From the work in progress Life: A Book About Learning to Live
By Jim Rosemergy

A need is a gift. When will I receive it?

A westerner had just arrived in India.  He stood before Mother Teresa, the founder of the Sisters of Charity, and offered his services.  He said that he came to help the poor and untouchables of India.  Mother Teresa asked him, “Are there no poor people where you live?”  People in need are everywhere.  It is difficult to comprehend that millions of people are at risk, but they are.  They do not have basic sanitation, nutritious food, or medical services.  Seventeen million people will die of malnutrition related problems this year.  It appears that these children and countless adults have nothing.  Each of them has the potential to contribute to the common good, but conventional wisdom says they offer little to the world.  They are not givers; they take from those who have.

Have you ever experienced an elation so great that it caused you to tremble?  Years ago I was on vacation at the beach, and it was raining, so my family and I went to a shopping area.  I was browsing in the sporting goods department of a store, when I noticed a young boy who was buying a soccer ball.  It seemed that he did not have enough money to complete the purchase.  Perhaps he had forgotten the tax or the price of the ball had increased since he first saw it.  I reached into my pocket, took a dollar, and gave it to the clerk, so she could complete the transaction for the boy.  I gave one dollar, but as I released it from my hand, I was trembling with excitement.  I continued my browsing and after the boy got his soccer ball, he ran by me and simply said, “Thanks,” and he was gone.

We don’t experience elation enough.  Some of the most powerful feelings a human being can experience are when he or she gratefully receives a need and gives with no thought of return.  A boundless joy and happiness confirm that we have just experienced life and are learning to live.  It is true, the poor of the world have needs, but how long will it be before we realize that their needs are gifts offered to us?  The poor may lack sanitation, food, and medical services, but they have a gift to give.  Their gift is their need.  The poor are with us because we have failed to accept their gift.  They need what we call the necessities of life, but what is most necessary in life is giving and receiving.  The poor are willing to receive our help, but are we willing to receive their gift—their need?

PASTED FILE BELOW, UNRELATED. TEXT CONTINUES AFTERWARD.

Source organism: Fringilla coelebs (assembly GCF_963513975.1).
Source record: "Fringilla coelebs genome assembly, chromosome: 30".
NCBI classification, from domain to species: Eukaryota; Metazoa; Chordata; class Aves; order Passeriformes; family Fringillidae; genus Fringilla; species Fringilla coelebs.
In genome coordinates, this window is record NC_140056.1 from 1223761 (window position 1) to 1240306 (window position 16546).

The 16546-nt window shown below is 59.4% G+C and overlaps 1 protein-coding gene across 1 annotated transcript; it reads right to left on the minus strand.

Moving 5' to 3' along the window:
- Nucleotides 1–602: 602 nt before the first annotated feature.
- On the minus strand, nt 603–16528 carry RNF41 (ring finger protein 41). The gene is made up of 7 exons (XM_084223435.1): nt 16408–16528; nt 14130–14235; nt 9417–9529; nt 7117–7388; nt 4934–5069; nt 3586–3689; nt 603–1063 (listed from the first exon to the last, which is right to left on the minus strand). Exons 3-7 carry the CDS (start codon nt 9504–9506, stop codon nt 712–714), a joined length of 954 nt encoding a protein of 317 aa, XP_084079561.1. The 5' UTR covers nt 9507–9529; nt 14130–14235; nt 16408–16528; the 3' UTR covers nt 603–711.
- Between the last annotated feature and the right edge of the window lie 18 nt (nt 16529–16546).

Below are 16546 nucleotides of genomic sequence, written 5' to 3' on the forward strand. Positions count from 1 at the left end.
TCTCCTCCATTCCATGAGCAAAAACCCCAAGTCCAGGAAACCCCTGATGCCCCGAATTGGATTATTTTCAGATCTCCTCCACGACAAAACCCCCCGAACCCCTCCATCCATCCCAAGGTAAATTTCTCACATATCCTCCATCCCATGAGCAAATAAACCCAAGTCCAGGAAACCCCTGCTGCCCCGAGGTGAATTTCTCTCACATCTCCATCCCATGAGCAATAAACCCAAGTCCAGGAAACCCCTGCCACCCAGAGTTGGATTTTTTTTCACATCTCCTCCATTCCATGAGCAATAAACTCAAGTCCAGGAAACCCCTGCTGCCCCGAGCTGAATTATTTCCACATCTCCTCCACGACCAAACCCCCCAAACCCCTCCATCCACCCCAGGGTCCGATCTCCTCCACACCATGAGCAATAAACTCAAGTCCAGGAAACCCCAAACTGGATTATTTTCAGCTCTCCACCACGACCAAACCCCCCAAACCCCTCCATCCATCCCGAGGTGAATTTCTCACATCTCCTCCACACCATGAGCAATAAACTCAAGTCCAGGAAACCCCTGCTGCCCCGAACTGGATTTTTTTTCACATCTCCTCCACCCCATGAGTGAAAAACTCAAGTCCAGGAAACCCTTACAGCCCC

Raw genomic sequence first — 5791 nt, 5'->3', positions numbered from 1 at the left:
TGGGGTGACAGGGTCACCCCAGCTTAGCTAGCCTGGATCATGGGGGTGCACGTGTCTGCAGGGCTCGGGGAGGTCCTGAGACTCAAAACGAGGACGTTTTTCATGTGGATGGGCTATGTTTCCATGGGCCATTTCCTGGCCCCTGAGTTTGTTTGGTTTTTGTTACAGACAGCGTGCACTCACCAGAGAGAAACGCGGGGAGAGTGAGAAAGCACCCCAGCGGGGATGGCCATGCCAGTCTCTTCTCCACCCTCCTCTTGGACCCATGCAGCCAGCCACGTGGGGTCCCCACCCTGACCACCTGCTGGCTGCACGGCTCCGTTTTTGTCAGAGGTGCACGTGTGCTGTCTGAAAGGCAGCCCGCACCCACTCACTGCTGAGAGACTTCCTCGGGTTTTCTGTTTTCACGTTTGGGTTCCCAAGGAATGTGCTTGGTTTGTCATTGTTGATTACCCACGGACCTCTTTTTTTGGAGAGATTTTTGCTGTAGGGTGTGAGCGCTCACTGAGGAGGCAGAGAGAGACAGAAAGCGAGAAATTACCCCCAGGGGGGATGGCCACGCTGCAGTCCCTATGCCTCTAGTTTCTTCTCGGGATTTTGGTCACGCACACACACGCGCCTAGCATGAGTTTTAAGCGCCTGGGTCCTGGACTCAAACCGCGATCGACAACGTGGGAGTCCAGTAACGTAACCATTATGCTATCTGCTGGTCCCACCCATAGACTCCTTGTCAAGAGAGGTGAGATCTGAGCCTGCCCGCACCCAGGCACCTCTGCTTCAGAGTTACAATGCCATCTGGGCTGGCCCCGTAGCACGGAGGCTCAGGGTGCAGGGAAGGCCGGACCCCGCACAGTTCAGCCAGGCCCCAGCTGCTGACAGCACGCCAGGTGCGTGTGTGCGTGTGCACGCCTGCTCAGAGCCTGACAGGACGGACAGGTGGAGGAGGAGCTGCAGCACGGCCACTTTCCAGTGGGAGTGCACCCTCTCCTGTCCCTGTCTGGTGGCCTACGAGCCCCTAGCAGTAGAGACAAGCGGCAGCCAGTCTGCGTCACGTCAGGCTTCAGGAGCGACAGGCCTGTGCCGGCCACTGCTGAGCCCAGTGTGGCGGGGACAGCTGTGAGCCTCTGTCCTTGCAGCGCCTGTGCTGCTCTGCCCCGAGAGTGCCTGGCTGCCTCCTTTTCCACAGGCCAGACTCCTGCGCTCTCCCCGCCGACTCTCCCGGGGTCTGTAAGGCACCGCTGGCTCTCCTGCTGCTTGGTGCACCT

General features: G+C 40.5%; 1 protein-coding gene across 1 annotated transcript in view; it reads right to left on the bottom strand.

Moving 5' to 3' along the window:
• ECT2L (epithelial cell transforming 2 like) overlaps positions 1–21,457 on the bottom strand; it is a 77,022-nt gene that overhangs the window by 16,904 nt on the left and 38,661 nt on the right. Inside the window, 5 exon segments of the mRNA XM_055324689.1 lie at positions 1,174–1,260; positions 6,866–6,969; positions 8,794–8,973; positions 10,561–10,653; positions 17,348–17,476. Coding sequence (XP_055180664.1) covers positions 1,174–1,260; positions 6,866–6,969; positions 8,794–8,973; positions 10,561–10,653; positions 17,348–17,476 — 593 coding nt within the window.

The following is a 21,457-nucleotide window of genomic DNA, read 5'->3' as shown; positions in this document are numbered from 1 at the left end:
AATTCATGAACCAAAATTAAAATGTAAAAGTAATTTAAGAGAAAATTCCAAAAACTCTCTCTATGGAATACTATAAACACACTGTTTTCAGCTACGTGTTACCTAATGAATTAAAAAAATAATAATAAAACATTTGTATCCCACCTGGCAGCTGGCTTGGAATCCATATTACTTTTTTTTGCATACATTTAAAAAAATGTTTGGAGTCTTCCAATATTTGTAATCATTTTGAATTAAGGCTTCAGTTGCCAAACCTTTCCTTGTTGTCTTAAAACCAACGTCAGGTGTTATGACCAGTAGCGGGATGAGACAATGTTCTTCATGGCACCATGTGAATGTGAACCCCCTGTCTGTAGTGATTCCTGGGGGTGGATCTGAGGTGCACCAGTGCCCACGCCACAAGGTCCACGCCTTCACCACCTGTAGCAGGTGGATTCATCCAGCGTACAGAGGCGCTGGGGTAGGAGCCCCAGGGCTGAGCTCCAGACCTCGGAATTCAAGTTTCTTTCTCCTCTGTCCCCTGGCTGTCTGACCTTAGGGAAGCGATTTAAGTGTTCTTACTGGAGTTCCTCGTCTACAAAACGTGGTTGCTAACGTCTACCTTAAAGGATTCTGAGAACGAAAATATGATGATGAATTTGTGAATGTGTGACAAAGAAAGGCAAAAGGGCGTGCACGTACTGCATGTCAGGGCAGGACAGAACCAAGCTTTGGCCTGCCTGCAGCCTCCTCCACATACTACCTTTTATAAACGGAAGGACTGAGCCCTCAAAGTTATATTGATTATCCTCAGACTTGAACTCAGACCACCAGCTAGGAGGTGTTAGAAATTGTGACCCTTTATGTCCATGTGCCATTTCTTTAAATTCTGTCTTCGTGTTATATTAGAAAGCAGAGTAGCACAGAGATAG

I was amazed by my feeling, and to this day I wonder if the boy was really what he appeared to be.  Maybe he was an angel teaching me something about need and giving and receiving.  I used to think that the boy was the recipient of my gift, but I now know I first had to receive his gift.  Receiving the boy’s gift was the key to the elation I felt.

Comments are closed.